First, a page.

"The Midwife's Confession" is a book where each chapter is told through the voices of the different characters both in the present and from periods in the past. Those characters are Tara, Emerson, Noelle, teenage Grace and Anna whose only child has leukaemia. I like this style of writing but it did take me a while to get my head around who all the different characters were so it was confusing for the first third or so of the book. I think that the problem was that a couple of the voices were middle aged women talking about the same subject so it was difficult to tell them apart.
Noelle was the best character in the book; even though she had died her voice came across loud and clear. She was a complex character, she was a devoted midwife who was a devoted midwife who did a lot of charity work and loyal friend yet had a lot of dark secrets buried inside. I can't say I was as impressed with all of the other characters, having several characters who are all integral to the plot means that there is not as much of a chance to let them develop beyond the surface. The book explores the bonds between friends and family and what happens when those relationships are put under pressure.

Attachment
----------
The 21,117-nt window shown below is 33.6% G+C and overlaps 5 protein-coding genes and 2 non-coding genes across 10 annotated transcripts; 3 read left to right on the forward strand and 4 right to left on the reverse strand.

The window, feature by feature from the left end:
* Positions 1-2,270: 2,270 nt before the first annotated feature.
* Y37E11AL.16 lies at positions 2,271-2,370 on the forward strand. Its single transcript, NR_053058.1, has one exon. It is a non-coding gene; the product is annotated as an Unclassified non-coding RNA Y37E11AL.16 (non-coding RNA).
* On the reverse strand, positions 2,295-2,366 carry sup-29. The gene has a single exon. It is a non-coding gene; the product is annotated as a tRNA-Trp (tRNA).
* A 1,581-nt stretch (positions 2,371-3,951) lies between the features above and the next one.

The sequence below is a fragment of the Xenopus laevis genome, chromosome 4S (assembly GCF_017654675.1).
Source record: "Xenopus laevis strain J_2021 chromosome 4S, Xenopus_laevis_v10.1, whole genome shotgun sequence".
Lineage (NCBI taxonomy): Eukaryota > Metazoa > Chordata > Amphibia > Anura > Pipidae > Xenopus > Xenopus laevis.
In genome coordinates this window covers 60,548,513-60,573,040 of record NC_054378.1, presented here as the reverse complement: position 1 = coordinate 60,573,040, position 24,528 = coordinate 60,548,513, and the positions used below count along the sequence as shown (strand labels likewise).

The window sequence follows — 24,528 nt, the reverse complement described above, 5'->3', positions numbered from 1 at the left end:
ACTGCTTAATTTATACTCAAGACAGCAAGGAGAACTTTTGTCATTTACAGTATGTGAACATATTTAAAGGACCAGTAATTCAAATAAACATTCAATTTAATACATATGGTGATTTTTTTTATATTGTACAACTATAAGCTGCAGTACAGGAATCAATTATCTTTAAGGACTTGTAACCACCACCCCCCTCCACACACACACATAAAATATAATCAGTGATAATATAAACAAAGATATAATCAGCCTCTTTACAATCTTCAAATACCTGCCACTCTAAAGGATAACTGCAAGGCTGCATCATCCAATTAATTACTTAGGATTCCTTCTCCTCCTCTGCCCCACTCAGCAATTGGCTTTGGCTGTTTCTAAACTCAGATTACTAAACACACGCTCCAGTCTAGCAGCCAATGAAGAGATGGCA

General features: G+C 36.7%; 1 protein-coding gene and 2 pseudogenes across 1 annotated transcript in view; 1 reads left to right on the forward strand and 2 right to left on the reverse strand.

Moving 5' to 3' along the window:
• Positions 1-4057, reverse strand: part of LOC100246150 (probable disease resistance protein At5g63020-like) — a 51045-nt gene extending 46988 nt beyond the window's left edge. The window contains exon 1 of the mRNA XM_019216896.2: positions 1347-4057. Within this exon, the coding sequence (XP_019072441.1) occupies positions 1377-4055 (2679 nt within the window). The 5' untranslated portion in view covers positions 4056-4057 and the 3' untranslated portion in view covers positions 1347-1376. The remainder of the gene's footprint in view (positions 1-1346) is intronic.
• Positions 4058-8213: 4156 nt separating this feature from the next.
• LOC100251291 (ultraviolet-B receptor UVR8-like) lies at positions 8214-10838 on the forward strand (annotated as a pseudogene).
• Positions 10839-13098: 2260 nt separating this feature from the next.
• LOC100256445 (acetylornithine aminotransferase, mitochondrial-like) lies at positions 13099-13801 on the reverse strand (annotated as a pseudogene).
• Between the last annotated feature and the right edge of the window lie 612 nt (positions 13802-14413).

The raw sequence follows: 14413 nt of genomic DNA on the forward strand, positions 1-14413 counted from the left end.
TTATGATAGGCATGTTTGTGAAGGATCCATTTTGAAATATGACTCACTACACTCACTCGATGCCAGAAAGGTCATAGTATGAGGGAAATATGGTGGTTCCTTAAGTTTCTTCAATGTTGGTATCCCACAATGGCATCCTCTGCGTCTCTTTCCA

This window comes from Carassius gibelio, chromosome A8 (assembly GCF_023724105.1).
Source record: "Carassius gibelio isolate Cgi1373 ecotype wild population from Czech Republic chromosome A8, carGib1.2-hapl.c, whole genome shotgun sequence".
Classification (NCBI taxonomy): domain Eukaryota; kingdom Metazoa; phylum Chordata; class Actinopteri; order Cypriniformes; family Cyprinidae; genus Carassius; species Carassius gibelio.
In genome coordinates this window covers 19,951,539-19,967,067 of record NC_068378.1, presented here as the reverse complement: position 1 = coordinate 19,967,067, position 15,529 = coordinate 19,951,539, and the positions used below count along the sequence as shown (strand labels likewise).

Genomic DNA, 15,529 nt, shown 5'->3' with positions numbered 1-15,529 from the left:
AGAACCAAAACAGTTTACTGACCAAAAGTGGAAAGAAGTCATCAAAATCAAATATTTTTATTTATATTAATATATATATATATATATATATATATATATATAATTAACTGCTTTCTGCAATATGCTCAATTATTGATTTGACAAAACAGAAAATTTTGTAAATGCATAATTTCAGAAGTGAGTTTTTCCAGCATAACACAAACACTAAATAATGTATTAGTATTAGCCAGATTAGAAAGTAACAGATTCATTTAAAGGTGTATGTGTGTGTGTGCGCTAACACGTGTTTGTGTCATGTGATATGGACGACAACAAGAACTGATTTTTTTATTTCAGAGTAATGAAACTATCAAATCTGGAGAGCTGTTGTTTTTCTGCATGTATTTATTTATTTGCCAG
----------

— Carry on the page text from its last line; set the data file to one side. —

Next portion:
I am a fan of Diane Chamberlain's books; she has been described as being similar to Jodi Picoult but I find her books to be far better written, less sensational and without the complicated sub plots. I did enjoy "The Midwife's Confession" but I did not enjoy it as much as I have enjoyed some of Chamberlain's other books. Maybe it is just because the books all seem a bit samey and this one feels more rushed than earlier novels or maybe I have just read too many books in one style and have now grown bored. I refuse to read any more Picoult books after growing bored of many similar novels, I keep hoping each of Chamberlain's novels I pick up will be as good as "The Bay at Midnight" but none of them have lived up to the standard of the first book of hers I read.
"The Midwife's Confession" is a good light read which will keep you entertained but it is missing the spark to make it a really good book.